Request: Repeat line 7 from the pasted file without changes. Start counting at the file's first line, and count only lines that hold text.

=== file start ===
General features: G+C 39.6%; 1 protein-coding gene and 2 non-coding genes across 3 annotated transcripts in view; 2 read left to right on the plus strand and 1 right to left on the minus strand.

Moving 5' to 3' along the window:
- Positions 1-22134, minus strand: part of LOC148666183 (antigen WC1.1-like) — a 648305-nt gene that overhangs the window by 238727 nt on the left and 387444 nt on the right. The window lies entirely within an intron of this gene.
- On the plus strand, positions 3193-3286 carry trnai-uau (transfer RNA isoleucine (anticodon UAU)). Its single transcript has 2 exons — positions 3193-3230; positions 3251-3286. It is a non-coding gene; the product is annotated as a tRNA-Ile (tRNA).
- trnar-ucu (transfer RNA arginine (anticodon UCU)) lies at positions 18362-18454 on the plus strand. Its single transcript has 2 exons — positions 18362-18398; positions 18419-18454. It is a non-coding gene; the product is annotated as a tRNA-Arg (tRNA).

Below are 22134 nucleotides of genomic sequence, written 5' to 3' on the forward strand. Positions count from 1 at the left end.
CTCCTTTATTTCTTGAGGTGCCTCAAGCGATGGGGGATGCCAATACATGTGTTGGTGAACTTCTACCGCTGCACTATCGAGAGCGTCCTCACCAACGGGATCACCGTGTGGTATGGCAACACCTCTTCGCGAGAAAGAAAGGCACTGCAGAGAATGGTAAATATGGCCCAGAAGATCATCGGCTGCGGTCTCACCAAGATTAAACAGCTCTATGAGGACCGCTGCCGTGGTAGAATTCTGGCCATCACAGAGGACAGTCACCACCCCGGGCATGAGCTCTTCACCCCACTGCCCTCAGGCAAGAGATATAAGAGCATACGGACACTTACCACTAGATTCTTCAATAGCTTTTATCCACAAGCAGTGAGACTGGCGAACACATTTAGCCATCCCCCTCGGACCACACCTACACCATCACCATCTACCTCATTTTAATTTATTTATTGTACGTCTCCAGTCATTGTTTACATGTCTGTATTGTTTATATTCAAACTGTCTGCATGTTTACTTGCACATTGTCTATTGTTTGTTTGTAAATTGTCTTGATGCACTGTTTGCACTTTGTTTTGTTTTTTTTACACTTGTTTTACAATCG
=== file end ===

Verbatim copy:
CTCCTTTATTTCTTGAGGTGCCTCAAGCGATGGGGGATGCCAATACATGTGTTGGTGAACTTCTACCGCTGCACTATCGAGAGCGTCCTCACCAACGGGATCACCGTGTGGTATGGCAACACCTCTTCGCGAGAAAGAAAGGCACTGCAGAGAATGGTAAATATGGCCCAGAAGATCATCGGCTGCGGTCTCACCAAGATTAAACAGCTCTATGAGGACCGCTGCCGTGGTAGAATTCTGGCCATCACAGAGGACAGTCACCACCCCGGGCATGAGCTCTTCACCCCACTGCCCTCAGGCAAGAGATATAAGAGCATACGGACACTTACCACTAGATTCTTCAATAGCTTTTATCCACAAGCAGTGAGACTGGCGAACACATTTAGCCATCCCCCTCGGACCACACCTACACCATCACCATCTACCTCATTTTAATTTATTTATTGTACGTCTCCAGTCATTGTTTACATGTCTGTATTGTTTATATTCAAACTGTCTGCATGTTTACTTGCACATTGTCTATTGTTTGTTTGTAAATTGTCTTGATGCACTGTTTGCACTTTGTTTTGTTTTTTTTACACTTGTTTTACAATCG